Who is Sovereign in Venezuela?
By Michael Rowan, El Universal
It is not the people, the state, or even the 'revolution' that is sovereign today in Venezuela, it is the monarch himself. It's doubtful that the local monarch, when he was in prison reading Bolivar, Jesus, Marx and Whitman, happened upon The Leviathan, written by Thomas Hobbes in 1651, but if he had, his explanation of sovereignty would make a lot more sense today. The monarch is sovereign, Hobbes wrote, because the people are materialistic and pessimistic and therefore they need a strict authority who tells them what to do in every detail, and to whom they relinquish their human rights in full. At the time, this was actually an improvement over the "divine right of kings" in which a sordid list of dyspeptic princes claimed a piece of God's DNA as their link to rule the filthy, putrid, squalid peasantry.
Skipping past the Enlightenment, the Renaissance, the rise of markets and democracy, and the information age for a second, the case that the monarch is the true sovereign is again being made in Miraflores, but without the solid reasoning of Hobbes. It is not the people, the state, or even the 'revolution' that is sovereign today in Venezuela, it is the monarch himself. The proof is there for anyone to witness every day in the news: no constitution, law, treaty, concession, contract, or agreement with any individual, group, corporation, institution, nation, or international body has any more meaning than that which a wink from the monarch can inalterably change. The tools of democracy, law, and human rights are but playthings in his undisputed ascendancy and supreme power over all things, even the thoughts of his stupid subjects who, if they had any sense, would be grateful for his whimsical edicts.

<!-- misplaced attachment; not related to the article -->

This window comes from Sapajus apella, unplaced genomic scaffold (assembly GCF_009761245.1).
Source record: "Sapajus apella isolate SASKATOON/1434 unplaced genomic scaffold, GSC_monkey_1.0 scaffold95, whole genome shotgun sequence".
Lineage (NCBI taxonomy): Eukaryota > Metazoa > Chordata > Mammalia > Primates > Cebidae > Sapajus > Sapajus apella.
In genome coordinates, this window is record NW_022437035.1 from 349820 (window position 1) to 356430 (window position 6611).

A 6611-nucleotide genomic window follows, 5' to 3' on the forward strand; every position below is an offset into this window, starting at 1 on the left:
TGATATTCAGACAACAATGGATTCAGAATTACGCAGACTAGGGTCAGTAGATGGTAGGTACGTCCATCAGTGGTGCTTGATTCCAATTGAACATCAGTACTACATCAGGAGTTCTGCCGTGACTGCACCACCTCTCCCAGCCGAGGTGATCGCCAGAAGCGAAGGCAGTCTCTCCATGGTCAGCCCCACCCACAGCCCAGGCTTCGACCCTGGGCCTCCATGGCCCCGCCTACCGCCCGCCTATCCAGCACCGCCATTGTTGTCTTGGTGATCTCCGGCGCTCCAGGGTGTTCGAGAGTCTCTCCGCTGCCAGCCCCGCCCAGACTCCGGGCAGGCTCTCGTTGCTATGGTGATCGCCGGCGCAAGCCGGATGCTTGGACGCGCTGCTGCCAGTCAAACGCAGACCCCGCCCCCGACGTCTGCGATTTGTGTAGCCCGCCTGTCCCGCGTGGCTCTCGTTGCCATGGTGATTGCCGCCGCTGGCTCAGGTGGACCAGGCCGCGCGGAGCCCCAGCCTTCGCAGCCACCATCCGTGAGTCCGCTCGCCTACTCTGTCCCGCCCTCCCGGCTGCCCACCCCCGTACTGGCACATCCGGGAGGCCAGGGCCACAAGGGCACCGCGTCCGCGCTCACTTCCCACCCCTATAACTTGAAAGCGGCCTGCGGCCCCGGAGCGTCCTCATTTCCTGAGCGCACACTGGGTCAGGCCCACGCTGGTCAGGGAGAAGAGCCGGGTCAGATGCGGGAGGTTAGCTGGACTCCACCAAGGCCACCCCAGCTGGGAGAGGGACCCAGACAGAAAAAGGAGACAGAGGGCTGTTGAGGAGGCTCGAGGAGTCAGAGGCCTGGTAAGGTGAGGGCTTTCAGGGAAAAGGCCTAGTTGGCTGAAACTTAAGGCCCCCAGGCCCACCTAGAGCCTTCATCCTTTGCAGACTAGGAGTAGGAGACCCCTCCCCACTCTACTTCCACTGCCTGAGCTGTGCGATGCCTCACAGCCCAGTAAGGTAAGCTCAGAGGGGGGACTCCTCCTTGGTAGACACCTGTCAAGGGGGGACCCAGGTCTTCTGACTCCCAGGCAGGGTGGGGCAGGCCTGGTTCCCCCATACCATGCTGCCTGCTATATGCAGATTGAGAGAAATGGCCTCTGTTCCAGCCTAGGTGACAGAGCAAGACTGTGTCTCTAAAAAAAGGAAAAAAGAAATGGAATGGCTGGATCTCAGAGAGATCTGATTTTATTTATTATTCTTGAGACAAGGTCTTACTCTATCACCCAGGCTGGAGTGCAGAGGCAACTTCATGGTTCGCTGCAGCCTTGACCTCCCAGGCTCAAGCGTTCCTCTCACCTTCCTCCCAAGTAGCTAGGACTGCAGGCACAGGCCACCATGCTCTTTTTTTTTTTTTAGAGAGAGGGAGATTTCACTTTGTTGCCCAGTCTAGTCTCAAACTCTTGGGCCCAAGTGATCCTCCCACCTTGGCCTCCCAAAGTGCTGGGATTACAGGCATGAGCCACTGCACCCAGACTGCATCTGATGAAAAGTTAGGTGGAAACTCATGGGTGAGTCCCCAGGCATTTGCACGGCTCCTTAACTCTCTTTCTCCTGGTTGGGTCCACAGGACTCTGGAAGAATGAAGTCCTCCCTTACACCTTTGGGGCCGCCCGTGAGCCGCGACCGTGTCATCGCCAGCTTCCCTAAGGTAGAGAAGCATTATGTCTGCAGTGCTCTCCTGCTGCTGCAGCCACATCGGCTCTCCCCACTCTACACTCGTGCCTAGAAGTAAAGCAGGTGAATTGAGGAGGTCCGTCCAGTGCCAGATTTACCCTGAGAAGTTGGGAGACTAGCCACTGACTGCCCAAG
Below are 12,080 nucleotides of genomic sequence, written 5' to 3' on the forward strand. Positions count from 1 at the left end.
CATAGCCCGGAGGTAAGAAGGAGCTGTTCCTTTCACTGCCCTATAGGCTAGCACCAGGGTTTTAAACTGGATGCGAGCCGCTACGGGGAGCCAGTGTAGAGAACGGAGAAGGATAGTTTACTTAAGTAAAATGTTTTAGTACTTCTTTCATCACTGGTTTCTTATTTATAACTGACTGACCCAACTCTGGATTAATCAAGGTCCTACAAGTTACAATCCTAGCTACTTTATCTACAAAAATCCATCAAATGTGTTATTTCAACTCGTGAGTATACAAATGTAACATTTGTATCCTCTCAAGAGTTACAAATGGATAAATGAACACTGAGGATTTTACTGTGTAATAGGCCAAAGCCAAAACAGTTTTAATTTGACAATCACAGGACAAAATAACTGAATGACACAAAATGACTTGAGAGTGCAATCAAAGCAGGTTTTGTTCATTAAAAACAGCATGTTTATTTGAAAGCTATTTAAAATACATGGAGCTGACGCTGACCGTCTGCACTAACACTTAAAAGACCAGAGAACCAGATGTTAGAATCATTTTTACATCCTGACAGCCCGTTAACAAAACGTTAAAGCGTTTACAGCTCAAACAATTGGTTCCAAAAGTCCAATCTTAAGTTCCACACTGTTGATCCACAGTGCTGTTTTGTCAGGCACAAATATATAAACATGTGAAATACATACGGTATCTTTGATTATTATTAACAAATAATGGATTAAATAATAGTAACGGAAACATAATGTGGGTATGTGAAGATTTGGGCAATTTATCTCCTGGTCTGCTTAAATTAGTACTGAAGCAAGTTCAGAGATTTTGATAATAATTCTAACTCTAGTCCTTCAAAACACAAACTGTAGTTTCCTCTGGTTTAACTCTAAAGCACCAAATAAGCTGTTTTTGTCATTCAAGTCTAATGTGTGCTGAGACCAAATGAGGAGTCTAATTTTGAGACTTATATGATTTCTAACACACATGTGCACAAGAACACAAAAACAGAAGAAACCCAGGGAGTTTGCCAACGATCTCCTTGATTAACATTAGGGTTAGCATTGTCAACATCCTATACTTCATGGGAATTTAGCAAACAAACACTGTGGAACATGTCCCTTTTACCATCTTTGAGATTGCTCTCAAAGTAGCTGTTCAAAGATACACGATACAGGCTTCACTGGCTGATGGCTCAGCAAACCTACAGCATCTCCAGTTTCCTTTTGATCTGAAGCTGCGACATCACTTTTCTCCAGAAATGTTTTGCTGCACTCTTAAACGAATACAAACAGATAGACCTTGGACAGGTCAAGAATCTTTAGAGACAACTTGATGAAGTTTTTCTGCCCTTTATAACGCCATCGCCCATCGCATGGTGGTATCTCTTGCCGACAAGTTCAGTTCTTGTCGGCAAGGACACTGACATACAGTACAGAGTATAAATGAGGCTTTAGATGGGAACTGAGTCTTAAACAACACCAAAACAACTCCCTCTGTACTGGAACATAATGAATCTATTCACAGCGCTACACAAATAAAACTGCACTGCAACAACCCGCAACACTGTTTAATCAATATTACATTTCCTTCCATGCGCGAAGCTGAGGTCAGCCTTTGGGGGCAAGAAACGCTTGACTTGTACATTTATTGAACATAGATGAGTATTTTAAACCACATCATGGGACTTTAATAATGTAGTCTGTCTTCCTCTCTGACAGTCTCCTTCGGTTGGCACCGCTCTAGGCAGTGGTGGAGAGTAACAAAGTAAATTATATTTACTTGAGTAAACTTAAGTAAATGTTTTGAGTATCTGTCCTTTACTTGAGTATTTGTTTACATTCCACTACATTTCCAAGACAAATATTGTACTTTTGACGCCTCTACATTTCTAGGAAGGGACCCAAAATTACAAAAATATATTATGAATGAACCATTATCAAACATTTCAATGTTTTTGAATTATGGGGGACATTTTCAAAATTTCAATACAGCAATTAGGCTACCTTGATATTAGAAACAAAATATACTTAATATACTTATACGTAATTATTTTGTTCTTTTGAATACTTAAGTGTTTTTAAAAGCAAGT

Contrast this time warp to what is happening to Europe, where sovereignty in relation to borders, immigration, fiscal policy, trade, national accounts, language, religion and citizenship is being willingly sacrificed, by 25 nations that have been almost continuously at war for centuries, and for their common good. Contrast the polarization and hate spewed from the mouth of the monarch to the tolerance and understanding, peace and prosperity that is being expressed in Europe, and the leviathan challenge facing this nation comes into a microscopically sharp focus.
Michael Rowan's column will be published every Tuesday in El Universal's Daily News & Summary
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